US utility company NiSource has pushed back the shutdown of some of its coal units owing to delays on the completion of some of its solar PV and co-located projects.
Delays of six to 18 months are expected for projects that were due to be completed this year or in 2023, with NiSource citing the US Department of Commerce’s (DOC) circumvention investigation as the cause of such delays.
Unlock unlimited access for 12 whole months of distinctive global analysis
Photovoltaics International is now included.
- Regular insight and analysis of the industry’s biggest developments
- In-depth interviews with the industry’s leading figures
- Unlimited digital access to the PV Tech Power journal catalogue
- Unlimited digital access to the Photovoltaics International journal catalogue
- Access to more than 1,000 technical papers
- Discounts on Solar Media’s portfolio of events, in-person and virtual
Or continue reading this article for free
The news comes less than a week after the Solar Energy Industries Association (SEIA) published the results of a survey which found developers had already suffered shipment delays or cancellations caused by the DOC investigation of alleged circumvention of antidumping and countervailing duties (AD/CVD).
Different US solar players have already forecast similar delays to the completion of solar PV projects as some suppliers are reluctant to ship panels to the US until the DOC makes a preliminary determination by August.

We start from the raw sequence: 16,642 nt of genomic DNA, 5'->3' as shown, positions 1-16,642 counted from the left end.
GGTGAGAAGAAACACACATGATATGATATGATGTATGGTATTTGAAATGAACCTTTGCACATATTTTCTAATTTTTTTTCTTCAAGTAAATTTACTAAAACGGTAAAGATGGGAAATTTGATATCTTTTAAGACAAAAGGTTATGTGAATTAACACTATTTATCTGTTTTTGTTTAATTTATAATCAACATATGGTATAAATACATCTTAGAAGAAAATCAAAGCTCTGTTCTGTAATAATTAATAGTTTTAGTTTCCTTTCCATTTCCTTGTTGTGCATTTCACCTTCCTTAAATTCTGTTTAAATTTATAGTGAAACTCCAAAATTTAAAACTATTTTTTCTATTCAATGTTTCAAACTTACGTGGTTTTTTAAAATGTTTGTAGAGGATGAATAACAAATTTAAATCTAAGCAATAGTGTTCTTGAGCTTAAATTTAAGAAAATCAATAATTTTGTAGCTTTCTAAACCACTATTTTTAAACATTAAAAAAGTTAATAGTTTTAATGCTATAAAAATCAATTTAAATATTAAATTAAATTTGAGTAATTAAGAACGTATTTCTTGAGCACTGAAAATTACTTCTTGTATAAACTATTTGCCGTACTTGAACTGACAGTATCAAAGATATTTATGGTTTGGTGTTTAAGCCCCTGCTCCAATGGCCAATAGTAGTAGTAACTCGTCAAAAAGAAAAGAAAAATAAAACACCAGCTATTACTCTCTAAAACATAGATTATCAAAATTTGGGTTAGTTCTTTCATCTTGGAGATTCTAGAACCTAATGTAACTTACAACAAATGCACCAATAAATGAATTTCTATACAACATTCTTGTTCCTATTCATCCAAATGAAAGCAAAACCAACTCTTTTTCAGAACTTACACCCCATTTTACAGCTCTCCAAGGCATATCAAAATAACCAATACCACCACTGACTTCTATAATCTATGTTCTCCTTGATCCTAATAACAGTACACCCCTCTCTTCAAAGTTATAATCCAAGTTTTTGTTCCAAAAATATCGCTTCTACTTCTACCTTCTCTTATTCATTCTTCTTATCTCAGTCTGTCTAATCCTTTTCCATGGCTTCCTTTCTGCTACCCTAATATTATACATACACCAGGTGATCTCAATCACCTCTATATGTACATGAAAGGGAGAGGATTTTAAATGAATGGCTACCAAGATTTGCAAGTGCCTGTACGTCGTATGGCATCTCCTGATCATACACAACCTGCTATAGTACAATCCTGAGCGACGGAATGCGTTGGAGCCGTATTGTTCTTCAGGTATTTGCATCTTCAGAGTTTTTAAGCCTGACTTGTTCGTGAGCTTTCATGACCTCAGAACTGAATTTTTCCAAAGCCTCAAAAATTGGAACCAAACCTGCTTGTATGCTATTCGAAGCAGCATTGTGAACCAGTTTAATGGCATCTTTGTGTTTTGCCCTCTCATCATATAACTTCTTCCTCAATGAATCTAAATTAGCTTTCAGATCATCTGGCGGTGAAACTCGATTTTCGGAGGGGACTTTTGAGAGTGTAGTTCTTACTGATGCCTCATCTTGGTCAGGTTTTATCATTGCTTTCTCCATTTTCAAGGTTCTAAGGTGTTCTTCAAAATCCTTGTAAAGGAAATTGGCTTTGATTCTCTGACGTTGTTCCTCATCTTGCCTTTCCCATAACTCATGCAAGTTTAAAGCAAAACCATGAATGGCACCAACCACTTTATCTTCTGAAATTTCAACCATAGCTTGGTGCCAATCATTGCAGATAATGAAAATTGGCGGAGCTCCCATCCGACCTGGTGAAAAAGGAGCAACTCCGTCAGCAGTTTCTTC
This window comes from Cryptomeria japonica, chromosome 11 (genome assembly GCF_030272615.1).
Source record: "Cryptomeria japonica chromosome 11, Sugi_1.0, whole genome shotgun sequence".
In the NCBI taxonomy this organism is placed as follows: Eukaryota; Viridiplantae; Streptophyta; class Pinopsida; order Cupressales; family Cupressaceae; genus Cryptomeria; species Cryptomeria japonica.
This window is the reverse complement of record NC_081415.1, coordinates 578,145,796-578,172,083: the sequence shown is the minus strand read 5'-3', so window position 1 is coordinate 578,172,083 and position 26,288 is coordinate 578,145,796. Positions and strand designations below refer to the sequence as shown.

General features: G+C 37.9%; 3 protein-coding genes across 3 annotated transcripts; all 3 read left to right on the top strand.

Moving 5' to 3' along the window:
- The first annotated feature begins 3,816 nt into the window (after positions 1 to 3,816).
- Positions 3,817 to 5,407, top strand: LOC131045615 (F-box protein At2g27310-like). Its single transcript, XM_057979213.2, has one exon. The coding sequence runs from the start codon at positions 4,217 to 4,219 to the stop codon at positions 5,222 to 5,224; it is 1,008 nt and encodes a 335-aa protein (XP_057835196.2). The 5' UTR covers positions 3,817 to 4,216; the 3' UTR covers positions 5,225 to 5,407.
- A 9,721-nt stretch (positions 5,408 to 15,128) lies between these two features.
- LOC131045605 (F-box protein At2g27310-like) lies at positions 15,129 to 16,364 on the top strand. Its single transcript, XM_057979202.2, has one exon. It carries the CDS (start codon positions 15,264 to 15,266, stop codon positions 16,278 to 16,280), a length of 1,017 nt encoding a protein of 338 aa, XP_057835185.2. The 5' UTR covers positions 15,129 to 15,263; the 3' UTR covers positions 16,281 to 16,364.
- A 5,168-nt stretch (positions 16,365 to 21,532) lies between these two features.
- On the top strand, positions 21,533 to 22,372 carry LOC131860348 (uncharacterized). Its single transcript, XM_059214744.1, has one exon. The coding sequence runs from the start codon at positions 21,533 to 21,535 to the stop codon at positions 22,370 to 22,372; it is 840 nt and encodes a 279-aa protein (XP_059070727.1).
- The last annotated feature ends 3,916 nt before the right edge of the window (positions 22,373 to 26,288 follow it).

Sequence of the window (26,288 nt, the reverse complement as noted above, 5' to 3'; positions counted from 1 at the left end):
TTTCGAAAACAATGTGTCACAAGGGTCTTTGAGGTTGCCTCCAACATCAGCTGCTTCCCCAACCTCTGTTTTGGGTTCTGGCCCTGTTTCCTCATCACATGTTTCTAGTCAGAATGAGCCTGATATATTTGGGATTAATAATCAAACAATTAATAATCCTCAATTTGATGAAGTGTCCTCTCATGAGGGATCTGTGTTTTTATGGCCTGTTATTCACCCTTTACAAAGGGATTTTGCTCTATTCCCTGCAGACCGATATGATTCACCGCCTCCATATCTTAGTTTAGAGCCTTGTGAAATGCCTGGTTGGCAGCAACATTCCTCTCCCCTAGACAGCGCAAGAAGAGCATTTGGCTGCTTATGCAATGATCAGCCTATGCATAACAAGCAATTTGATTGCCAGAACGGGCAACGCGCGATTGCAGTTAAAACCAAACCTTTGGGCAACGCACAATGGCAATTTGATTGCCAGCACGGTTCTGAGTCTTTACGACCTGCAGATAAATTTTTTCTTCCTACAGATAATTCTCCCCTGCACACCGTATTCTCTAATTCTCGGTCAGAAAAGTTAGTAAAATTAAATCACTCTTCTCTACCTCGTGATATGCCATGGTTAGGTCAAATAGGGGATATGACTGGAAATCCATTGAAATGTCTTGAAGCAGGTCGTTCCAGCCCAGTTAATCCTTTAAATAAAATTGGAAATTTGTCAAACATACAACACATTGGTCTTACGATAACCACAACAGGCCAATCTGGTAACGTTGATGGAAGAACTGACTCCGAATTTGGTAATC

Furthermore, due to the delays in its solar PV projects, NiSource has been forced to push back the retirement of two of its coal units in Indiana from May 2023 until 2025, as solar capacity planned to come onstream would not be completed in time to replace the energy generated by coal.
The remainder of NiSource’s coal facilities are still on track to be shut down between 2026-2028 and the utility does not expect any further delays on solar and energy storage projects beyond 2025.
Despite the disruptions on its solar PV projects, NiSource will still be on track to make capital investments of more than US$10 billion during the 2021-2024 period, with US$2 billion of renewable investment in the next two years and with any remainder to be invested in 2025.
Earlier this week, a bipartisan group of US senators waded into the contentious AD/CVD investigation urging the Biden administration to expedite the review as it is affecting the entire solar industry and could cost the loss of more than 100,000 jobs.